Is coconut a tree nut?
Coconut was labeled a tree nut by the FDA in October of 2006.
This means that all food items with coconut must be listed as containing coconut/tree nut on the ingredient label.
However many individuals are not allergic to coconut and many allergists do not consider coconut a true tree nut. Why the confusion?
From a botanic standpoint, the coconut is a fibrous one seeded drupe.
By loose definitions the coconut can be considered a fruit, nut, and seed.
A drupe is a fruit with a hard covering enclosing the seed.
Some scientists call a coconut a seed, as a baby plant (and its food source) is within and sprouts through one of the eyes or holes of the coconut to form a new tree.
A nut can be defined as a one seeded fruit.
So you can see where the confusion comes in and why so many individuals disagree.
To clear things up, a true tree nut does not open at maturity to release its seeds. The seeds are released when the fruit wall decays or when ingested by an animal.
If you are allergic to tree nuts and are considering eating coconut, you should speak with your allergist. If you receive the go ahead, keep in mind that food items with coconut in them will/should have an ingredient label stating that it contains coconut/tree nuts.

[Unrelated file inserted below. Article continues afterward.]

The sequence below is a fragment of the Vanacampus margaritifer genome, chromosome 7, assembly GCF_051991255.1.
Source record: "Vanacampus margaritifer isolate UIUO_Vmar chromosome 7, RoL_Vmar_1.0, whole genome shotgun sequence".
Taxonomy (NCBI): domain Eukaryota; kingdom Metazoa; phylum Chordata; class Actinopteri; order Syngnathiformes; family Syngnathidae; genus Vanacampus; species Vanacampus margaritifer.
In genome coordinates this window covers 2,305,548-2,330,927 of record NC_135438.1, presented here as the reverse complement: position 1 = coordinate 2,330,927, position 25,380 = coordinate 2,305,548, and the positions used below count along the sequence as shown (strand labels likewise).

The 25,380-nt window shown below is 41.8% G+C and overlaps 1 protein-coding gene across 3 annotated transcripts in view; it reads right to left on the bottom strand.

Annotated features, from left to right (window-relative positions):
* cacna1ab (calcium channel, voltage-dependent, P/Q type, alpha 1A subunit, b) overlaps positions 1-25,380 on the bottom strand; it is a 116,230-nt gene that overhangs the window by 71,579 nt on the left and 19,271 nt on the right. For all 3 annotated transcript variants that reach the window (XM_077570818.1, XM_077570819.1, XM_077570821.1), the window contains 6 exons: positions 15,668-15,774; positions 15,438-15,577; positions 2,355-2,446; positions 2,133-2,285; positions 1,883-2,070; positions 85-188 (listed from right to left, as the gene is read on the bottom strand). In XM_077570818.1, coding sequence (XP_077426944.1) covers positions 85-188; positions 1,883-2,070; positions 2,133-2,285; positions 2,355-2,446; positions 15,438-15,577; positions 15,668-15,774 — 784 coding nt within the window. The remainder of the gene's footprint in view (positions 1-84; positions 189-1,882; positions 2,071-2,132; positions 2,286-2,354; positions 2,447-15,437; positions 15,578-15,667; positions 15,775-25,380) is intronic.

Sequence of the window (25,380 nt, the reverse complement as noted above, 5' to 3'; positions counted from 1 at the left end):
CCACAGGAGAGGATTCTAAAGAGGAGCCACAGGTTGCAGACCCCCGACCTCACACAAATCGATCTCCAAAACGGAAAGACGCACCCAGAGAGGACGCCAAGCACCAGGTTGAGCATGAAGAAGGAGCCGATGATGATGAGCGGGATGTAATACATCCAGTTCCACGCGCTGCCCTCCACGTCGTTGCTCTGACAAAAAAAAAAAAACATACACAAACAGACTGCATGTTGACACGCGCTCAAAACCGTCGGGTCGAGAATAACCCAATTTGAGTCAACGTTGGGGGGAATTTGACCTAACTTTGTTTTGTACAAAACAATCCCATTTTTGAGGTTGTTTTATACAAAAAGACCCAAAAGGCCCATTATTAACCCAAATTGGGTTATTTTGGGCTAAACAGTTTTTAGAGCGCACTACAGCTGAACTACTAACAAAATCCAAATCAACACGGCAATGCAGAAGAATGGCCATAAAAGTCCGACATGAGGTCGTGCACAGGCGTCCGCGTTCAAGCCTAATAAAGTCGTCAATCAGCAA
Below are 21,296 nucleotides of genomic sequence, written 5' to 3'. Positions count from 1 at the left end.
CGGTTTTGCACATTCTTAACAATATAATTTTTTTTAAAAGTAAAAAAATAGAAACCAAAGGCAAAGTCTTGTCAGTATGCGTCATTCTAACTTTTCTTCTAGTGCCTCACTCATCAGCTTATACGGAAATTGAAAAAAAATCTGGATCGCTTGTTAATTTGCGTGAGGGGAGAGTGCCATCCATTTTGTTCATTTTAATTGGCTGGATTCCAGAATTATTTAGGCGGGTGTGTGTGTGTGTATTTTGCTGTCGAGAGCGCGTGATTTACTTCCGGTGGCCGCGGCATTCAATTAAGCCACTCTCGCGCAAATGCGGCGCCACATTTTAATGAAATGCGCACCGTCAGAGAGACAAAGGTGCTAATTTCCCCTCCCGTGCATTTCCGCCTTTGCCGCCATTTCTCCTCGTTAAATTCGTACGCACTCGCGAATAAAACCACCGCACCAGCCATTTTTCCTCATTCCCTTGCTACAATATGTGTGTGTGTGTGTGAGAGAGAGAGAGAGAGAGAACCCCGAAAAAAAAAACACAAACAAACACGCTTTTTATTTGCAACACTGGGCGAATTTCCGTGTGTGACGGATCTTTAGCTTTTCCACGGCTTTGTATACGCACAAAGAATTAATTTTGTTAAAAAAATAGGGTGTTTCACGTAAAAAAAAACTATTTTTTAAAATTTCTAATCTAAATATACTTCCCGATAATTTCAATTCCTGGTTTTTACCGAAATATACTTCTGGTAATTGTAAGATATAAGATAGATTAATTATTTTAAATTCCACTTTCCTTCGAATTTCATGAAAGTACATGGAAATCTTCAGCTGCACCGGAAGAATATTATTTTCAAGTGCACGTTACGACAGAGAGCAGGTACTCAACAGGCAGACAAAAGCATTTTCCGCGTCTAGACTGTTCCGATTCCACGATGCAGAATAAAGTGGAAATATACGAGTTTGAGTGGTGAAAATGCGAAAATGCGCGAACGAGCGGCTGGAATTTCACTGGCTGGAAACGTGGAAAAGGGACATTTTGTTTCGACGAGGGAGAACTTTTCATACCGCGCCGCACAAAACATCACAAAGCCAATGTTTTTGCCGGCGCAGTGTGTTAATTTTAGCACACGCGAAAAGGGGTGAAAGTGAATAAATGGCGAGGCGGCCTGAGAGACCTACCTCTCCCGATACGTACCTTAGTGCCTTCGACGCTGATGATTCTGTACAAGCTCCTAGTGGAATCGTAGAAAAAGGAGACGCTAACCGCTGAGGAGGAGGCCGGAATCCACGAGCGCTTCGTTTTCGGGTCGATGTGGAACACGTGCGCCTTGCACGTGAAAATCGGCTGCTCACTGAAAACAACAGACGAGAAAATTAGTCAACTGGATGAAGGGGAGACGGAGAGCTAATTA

“Your Questions Answered” is a section on our site where readers can submit their questions to Best Allergy Sites. We try to respond/post all questions that have not been asked/published before.
Submit your questions to questions (at) bestallergysites (dot) com
It’s that time of year again. Time to purchase your tickets for summer baseball games. And if you act fast, you can reserve your very own seat in a peanut friendly section. (There is never a guarantee that it will be 100% free of peanuts.)